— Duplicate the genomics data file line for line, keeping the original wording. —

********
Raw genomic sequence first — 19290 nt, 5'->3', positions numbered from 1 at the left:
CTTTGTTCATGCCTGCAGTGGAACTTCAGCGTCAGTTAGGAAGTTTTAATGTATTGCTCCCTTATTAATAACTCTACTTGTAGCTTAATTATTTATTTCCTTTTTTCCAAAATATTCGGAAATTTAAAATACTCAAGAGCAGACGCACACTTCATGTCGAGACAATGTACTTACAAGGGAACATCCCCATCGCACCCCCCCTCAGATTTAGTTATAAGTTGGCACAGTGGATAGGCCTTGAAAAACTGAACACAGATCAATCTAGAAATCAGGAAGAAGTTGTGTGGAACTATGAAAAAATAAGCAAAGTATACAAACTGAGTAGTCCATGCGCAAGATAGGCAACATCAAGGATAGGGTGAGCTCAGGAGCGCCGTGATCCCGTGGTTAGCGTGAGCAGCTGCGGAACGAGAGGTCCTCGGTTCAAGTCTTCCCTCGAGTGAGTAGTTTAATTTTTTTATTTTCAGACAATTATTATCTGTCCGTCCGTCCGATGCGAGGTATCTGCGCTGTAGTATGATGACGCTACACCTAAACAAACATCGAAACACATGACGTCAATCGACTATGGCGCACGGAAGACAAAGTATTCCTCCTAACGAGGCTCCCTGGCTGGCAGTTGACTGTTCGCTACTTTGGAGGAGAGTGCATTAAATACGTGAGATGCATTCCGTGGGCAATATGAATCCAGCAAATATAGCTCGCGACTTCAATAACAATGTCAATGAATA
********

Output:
Raw genomic sequence first — 19290 nt, 5'->3', positions numbered from 1 at the left:
CTTTGTTCATGCCTGCAGTGGAACTTCAGCGTCAGTTAGGAAGTTTTAATGTATTGCTCCCTTATTAATAACTCTACTTGTAGCTTAATTATTTATTTCCTTTTTTCCAAAATATTCGGAAATTTAAAATACTCAAGAGCAGACGCACACTTCATGTCGAGACAATGTACTTACAAGGGAACATCCCCATCGCACCCCCCCTCAGATTTAGTTATAAGTTGGCACAGTGGATAGGCCTTGAAAAACTGAACACAGATCAATCTAGAAATCAGGAAGAAGTTGTGTGGAACTATGAAAAAATAAGCAAAGTATACAAACTGAGTAGTCCATGCGCAAGATAGGCAACATCAAGGATAGGGTGAGCTCAGGAGCGCCGTGATCCCGTGGTTAGCGTGAGCAGCTGCGGAACGAGAGGTCCTCGGTTCAAGTCTTCCCTCGAGTGAGTAGTTTAATTTTTTTATTTTCAGACAATTATTATCTGTCCGTCCGTCCGATGCGAGGTATCTGCGCTGTAGTATGATGACGCTACACCTAAACAAACATCGAAACACATGACGTCAATCGACTATGGCGCACGGAAGACAAAGTATTCCTCCTAACGAGGCTCCCTGGCTGGCAGTTGACTGTTCGCTACTTTGGAGGAGAGTGCATTAAATACGTGAGATGCATTCCGTGGGCAATATGAATCCAGCAAATATAGCTCGCGACTTCAATAACAATGTCAATGAATA